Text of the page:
The report Vietnam's Most Productive Companies 2010 was released on Thursday by Profiles International, a global company specializing in employment evaluations and management assessment tools for human resources.


The report is divided into two parts: the top 10 factors that drive productivity for the companies, and a list of the most productive companies.


"We wanted to know what made great companies great, and what it was about them that allowed them to thrive," said Rick Yvanovich, national director of Profiles International Vietnam.


"We knew that if we could determine those factors that drive productivity for these great performers, we could help other companies thrive as well."


The top five people factors that drive productivity are a performance-driven culture, effective managers, optimal employee utilization, high employee effectiveness, and encouragement of innovation.


The top five strategic and operational attributes of the most productive companies include technological sophistication, financial sophistication, operational sophistication, effective distribution channels, and marketing and brand sophistication.


"Too often business leaders look at perennial performers and decide that there's some magic formula that makes them great. But this report tells us that there are particular steps that companies can take to increase productivity," says Dario Priolo, managing director of Profiles International Research Institute.


The report has conducted studies of human capital productivity with 550,000 workers in 551 companies in 21 industries and 12 sub-industries, including automotive, chemicals, construction & real estate, construction materials, consumer goods production, electrical and telecommunications, farming, financial services, food processing, furniture and wood processing, garment & footwear, good trading, plastic manufacturing, rubber and paper products, manufacturing, natural resources, post & telecommunications, printing and publishing, software and IT, tourism and hospitality, transport services and others.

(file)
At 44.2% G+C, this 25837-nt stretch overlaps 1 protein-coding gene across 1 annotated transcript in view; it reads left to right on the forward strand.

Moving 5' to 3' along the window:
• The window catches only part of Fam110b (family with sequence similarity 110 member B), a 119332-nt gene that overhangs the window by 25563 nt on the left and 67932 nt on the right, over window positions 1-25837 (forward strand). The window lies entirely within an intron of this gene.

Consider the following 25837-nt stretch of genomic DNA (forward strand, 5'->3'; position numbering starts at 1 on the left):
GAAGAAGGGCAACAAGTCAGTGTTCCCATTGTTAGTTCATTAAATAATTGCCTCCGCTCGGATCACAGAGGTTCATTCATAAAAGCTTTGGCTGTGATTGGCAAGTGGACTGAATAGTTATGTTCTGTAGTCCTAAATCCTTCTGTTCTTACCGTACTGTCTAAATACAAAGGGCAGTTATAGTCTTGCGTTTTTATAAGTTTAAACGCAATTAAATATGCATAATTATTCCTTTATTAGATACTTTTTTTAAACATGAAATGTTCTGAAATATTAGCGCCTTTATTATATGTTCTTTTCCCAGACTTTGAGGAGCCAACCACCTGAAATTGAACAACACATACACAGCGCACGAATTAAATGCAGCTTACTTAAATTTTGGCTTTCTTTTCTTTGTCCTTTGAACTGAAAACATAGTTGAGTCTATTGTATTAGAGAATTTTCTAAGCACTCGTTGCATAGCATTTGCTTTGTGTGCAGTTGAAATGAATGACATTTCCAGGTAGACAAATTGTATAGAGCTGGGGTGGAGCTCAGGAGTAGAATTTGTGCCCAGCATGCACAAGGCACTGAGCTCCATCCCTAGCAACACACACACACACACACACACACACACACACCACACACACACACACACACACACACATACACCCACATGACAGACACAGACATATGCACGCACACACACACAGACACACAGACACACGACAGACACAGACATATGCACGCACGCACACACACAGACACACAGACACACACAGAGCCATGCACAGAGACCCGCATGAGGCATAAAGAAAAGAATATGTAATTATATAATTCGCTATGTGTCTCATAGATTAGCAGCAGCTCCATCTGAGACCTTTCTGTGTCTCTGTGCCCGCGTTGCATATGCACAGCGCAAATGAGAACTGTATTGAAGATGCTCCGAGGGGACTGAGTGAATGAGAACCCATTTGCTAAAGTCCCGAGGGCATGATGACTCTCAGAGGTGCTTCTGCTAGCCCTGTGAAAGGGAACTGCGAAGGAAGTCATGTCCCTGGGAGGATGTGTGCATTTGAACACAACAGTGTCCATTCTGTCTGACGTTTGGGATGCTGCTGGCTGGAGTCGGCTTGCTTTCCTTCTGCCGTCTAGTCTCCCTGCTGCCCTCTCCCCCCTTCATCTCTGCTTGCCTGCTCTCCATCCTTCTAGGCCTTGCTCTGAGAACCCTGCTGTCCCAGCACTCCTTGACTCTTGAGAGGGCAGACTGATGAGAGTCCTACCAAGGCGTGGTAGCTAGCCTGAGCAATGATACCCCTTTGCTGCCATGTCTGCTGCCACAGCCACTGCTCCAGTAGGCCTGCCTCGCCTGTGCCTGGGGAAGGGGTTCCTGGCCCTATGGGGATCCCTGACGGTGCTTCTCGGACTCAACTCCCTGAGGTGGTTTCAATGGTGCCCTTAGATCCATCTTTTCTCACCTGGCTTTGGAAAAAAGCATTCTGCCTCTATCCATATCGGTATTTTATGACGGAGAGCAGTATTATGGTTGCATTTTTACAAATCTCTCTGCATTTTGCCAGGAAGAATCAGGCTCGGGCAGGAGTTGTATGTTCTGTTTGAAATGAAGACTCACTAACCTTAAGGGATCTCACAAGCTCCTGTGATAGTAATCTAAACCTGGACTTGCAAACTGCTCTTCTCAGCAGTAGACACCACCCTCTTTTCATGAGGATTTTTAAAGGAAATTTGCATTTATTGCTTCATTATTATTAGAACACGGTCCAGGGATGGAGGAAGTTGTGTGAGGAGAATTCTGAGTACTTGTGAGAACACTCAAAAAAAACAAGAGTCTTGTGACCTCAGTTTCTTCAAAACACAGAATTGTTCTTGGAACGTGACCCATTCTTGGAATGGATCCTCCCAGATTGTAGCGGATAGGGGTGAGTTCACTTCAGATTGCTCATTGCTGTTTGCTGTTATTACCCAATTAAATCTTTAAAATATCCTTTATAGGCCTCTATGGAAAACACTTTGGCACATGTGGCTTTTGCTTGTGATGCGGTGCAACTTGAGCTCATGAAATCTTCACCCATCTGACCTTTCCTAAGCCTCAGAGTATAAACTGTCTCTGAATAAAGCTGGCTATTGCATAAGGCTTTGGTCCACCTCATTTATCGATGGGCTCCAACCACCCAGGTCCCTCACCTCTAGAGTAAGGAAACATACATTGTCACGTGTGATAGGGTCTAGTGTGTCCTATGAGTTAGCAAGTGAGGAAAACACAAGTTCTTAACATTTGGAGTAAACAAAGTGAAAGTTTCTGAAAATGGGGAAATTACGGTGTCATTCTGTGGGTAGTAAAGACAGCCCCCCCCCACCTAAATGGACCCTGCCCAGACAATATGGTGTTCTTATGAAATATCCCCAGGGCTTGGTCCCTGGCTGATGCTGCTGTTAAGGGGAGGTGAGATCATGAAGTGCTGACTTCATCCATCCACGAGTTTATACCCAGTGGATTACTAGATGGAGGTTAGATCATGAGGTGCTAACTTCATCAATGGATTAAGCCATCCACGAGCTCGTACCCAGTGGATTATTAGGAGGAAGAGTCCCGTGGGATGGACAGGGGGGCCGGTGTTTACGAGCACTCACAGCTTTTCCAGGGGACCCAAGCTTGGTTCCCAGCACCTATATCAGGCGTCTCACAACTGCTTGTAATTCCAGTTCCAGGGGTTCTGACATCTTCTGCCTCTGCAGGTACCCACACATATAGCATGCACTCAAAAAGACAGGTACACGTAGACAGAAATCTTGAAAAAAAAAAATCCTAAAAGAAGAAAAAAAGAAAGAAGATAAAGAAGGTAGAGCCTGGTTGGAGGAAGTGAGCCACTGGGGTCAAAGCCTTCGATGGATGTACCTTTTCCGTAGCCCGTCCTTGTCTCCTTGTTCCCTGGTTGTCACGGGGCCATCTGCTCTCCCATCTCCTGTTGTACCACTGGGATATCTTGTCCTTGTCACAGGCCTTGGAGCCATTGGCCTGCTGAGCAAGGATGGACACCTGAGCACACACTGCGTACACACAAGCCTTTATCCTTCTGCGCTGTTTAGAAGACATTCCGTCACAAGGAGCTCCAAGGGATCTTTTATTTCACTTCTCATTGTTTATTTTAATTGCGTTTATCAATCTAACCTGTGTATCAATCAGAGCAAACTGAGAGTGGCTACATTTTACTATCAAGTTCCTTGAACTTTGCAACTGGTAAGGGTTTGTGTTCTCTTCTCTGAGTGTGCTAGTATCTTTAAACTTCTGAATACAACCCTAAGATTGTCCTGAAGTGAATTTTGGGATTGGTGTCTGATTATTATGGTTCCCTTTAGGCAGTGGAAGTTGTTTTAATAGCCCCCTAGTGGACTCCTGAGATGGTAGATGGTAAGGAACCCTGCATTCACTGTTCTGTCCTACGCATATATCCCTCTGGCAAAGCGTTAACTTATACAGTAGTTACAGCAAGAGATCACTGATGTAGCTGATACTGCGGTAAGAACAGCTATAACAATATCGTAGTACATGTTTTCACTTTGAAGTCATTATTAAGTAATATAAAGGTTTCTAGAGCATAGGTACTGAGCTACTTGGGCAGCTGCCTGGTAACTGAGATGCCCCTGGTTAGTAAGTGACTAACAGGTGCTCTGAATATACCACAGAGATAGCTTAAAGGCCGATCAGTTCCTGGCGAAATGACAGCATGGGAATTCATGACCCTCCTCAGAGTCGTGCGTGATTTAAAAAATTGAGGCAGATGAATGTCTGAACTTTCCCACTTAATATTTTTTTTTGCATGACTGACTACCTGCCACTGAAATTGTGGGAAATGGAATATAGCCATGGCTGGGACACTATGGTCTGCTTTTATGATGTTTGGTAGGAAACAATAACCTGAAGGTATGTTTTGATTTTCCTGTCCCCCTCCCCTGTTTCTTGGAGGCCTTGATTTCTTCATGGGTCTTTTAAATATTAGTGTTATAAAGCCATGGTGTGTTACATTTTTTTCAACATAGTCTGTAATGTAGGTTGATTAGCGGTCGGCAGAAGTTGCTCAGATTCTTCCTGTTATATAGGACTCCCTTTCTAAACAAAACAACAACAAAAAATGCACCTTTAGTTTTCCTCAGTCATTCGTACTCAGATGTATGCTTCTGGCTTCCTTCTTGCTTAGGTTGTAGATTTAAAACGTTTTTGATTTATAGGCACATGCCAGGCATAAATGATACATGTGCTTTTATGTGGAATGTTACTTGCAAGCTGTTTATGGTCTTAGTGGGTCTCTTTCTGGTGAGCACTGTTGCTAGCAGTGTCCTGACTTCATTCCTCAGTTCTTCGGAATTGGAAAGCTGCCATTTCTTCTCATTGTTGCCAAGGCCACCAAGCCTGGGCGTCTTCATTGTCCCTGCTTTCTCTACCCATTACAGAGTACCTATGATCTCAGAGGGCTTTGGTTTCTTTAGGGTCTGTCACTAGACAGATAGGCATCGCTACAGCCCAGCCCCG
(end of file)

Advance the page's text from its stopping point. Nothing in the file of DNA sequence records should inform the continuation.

Vietnam, Russia expect $3 bln in trade in 2012


Two-way trade between Vietnam and Russia is expected to reach US$3 billion by 2012, according to the Vietnam-Russia medium-term action plan in trade and investment.


Annual average bilateral trade has reached $1.8 billion over the past three years.


Vietnam exported garment, footwear, tropical agricultural products, seafood and handicrafts to Russia while importing petroleum, fertilizer, chemicals, machines and equipment from this European market.


Speaking at a workshop on supporting exporters to the Russian market held in Ho Chi Minh City on Thursday, many businesses said that when entering Russia, an open market with many hidden risks, businesses have to face competition in both goods and investment.


Nguyen Quoc Thang, a representative from the Constrexim Trading Investment & Construction JSC, said while exporting goods to the Russian market, his company has met obstacles in payment mechanisms as well as tariff and non-tariff barriers.